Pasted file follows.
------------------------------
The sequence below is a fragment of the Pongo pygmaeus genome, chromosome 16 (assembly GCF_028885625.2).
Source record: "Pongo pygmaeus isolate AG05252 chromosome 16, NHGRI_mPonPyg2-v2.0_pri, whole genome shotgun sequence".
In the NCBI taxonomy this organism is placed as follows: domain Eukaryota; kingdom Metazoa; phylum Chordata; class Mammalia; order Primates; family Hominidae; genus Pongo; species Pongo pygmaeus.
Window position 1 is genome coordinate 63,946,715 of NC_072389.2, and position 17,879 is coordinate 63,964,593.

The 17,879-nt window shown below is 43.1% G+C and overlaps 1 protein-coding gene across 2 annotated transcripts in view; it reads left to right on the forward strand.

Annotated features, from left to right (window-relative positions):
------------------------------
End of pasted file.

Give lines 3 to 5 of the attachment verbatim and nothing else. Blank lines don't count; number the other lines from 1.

In the NCBI taxonomy this organism is placed as follows: domain Eukaryota; kingdom Metazoa; phylum Chordata; class Mammalia; order Primates; family Hominidae; genus Pongo; species Pongo pygmaeus.
Window position 1 is genome coordinate 63,946,715 of NC_072389.2, and position 17,879 is coordinate 63,964,593.

The 17,879-nt window shown below is 43.1% G+C and overlaps 1 protein-coding gene across 2 annotated transcripts in view; it reads left to right on the forward strand.